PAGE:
In recent years, more detailed genetic information has become available for individuals of endangered species in captive breeding programs. There have been suggestions that this information be used to identify rare alleles, particularly those at the MHC, that can be subsequently selected for captive breeding programs. First, we summarize the current information on the MHC relevant to conservation genetics, so that such a possible breeding program is seen in a proper perspective. For example, very few specific alleles at the MHC have been identified as selectively advantageous, even though there has been substantial effort to find such alleles in humans and a few other organisms. Further, many of the balancing selection models suggested for MHC variation are based on heterozygotes in general having a higher fitness than homozygotes and not on specific selectively advantageous alleles. Because there is no detailed data on MHC variability in captive populations, we used transferrin data in Przewalski's horses to evaluate a breeding program to select for rare alleles. In this species, one individual, 1060, has been identified to have the transferrin allele J. We determine the effect on founder contribution of multiply mating 1060 to increase the number of copies of this allele. Since there were 485 individuals in the population at this time, this extra mating had little detrimental effect on the distribution of founder contributions and the number of founder equivalents. We then selected 65, an ancestor of 1060, which had a high likelihood of being the individual that passed on the J allele in the lineage of 1060. We examined the effect of increasing the number of copies of alleles of 65 at a time when the population had only 22 other individuals. In this case, even though the founder contributions were changed more, there was also little effect on the founder contributions and the number of founder equivalents. Overall, it appears that selection that results in a limited change in the number of copies of rare alleles may not always have an overall detrimental effect. However, because other pedigrees may have very different properties, it is essential to perform a detailed pedigree analysis of any such selective breeding program to determine its effect before such a selection program is implemented.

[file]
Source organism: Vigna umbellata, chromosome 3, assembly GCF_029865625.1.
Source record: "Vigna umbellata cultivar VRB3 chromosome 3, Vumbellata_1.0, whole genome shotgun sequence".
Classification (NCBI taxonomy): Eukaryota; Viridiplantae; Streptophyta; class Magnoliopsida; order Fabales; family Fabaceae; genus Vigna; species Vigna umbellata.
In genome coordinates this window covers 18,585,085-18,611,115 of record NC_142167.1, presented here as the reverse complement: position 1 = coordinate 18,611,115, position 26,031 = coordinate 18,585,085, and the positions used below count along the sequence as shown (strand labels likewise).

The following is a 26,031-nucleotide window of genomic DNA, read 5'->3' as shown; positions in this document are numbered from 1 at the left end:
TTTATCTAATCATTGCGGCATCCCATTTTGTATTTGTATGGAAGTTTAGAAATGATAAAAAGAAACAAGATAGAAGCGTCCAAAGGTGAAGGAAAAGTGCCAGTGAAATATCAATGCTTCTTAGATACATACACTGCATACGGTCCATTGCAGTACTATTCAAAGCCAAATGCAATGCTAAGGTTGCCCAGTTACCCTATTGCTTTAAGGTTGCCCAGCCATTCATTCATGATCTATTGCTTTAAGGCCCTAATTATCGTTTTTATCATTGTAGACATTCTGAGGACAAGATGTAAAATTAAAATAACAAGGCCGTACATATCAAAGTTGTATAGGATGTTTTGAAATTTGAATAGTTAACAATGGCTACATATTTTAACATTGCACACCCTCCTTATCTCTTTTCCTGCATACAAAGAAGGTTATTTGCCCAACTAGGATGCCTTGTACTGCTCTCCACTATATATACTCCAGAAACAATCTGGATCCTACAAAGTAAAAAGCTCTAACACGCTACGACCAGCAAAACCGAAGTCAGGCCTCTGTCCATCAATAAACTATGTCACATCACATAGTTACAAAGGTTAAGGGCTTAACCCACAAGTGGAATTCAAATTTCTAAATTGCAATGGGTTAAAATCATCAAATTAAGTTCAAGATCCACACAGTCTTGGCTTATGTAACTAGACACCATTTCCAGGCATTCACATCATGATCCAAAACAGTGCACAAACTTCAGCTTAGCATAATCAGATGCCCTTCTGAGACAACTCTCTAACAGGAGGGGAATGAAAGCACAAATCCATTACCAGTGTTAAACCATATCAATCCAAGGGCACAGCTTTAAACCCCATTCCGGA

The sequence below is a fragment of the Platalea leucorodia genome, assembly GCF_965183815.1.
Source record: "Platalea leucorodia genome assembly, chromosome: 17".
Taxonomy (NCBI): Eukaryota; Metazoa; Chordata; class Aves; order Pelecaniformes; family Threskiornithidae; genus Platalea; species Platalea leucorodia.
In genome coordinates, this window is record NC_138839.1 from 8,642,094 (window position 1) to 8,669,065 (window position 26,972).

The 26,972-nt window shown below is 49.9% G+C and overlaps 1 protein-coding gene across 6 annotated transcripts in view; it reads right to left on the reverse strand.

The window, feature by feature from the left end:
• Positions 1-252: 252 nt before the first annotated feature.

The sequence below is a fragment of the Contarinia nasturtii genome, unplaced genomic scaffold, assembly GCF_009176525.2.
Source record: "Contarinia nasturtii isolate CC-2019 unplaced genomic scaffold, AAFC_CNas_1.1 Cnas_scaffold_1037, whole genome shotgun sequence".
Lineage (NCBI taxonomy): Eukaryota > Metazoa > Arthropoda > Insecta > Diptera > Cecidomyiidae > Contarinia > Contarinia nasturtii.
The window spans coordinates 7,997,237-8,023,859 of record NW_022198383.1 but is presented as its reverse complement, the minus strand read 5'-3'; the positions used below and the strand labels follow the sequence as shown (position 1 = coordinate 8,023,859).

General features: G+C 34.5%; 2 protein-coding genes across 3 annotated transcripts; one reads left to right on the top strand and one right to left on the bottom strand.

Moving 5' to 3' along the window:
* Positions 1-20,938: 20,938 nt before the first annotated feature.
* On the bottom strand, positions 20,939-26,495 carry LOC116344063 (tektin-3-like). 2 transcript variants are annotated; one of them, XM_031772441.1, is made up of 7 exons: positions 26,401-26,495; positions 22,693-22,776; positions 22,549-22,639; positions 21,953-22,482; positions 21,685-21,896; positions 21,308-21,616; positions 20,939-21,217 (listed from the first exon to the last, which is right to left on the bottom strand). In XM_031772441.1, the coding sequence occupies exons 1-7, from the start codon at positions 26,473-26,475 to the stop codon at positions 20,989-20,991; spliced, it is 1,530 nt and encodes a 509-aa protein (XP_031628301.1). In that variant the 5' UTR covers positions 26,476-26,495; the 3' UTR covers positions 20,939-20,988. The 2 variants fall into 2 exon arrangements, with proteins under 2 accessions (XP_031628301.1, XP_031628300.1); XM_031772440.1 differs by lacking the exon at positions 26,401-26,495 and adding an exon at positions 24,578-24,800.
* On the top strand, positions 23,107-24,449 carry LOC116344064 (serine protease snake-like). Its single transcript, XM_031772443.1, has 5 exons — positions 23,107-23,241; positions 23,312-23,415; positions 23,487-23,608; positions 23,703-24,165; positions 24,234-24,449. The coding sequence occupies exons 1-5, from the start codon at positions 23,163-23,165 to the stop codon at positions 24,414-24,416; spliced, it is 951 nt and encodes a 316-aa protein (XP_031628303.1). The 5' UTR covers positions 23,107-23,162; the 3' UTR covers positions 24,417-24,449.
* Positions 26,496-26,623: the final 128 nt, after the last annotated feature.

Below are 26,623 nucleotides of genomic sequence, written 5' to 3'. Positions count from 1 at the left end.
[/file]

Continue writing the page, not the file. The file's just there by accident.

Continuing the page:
|Original language||English (US)|
|Title of host publication||EXS|
|Number of pages||18|
|State||Published - 1994|
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